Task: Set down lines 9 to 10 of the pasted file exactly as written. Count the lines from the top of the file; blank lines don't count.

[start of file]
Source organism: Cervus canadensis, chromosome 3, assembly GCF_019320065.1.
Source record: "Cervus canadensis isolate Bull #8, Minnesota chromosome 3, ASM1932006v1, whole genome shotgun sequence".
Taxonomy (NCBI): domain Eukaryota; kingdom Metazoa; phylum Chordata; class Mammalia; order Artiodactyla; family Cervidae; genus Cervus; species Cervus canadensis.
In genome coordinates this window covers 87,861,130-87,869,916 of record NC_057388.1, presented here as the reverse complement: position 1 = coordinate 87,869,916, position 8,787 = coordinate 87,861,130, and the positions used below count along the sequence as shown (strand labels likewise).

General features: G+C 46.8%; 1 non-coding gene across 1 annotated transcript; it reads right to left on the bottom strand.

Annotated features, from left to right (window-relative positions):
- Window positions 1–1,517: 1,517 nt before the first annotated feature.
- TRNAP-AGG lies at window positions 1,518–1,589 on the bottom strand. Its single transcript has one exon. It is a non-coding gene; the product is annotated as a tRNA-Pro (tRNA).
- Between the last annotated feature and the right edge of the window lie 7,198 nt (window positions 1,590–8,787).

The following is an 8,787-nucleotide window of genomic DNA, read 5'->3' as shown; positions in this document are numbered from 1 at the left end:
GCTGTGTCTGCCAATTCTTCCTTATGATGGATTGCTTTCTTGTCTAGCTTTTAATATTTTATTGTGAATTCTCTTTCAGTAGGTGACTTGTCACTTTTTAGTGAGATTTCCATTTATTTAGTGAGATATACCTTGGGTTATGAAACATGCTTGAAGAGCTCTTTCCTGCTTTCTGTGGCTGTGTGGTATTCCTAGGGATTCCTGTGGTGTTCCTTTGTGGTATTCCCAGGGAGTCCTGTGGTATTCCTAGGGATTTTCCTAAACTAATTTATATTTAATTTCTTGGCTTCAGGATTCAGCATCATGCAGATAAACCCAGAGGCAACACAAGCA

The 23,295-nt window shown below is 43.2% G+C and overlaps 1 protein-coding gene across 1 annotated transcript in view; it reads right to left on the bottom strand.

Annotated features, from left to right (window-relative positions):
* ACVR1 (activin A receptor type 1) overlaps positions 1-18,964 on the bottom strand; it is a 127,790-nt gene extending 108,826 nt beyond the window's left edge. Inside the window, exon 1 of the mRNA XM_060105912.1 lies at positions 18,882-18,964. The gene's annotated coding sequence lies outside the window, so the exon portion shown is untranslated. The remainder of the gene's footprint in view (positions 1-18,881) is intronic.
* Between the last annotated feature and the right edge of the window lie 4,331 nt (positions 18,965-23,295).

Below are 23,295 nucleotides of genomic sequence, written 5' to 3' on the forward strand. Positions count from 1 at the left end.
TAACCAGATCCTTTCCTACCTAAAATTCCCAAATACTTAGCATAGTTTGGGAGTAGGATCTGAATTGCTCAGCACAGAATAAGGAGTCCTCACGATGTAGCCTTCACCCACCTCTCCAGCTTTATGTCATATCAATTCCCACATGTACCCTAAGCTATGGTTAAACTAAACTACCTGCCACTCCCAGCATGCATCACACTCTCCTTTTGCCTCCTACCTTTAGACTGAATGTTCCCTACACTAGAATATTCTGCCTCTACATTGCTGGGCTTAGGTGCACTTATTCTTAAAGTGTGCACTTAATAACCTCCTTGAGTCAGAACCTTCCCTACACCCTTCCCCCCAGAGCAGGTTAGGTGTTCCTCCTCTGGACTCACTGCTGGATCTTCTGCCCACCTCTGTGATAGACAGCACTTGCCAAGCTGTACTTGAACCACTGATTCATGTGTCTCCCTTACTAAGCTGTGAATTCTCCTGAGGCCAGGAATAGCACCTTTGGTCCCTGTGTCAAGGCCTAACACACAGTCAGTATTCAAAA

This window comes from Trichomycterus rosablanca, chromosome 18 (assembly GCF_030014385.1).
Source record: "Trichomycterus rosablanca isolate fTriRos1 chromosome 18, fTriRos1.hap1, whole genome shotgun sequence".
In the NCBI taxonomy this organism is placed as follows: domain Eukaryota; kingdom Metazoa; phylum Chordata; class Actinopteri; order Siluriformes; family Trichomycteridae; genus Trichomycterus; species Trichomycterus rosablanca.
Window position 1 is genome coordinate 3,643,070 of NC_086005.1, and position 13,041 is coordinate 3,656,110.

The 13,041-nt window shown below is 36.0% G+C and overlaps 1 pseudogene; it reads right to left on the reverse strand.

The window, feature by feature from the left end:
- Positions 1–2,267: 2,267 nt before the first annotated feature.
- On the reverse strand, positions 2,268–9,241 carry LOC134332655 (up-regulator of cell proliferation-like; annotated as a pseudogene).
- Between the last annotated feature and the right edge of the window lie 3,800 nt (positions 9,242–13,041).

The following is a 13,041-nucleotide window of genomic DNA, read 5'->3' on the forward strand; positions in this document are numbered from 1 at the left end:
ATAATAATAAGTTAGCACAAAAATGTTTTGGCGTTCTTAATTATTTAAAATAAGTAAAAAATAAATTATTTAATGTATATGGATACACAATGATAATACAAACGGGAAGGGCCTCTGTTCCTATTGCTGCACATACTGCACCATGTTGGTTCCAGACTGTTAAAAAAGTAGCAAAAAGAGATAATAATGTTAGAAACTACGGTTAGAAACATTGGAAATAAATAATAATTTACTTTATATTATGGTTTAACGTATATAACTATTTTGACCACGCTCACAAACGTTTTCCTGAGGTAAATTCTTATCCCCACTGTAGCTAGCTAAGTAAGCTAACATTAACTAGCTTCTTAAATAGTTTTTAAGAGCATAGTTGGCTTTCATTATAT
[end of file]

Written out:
- Between the last annotated feature and the right edge of the window lie 7,198 nt (window positions 1,590–8,787).

The following is an 8,787-nucleotide window of genomic DNA, read 5'->3' as shown; positions in this document are numbered from 1 at the left end: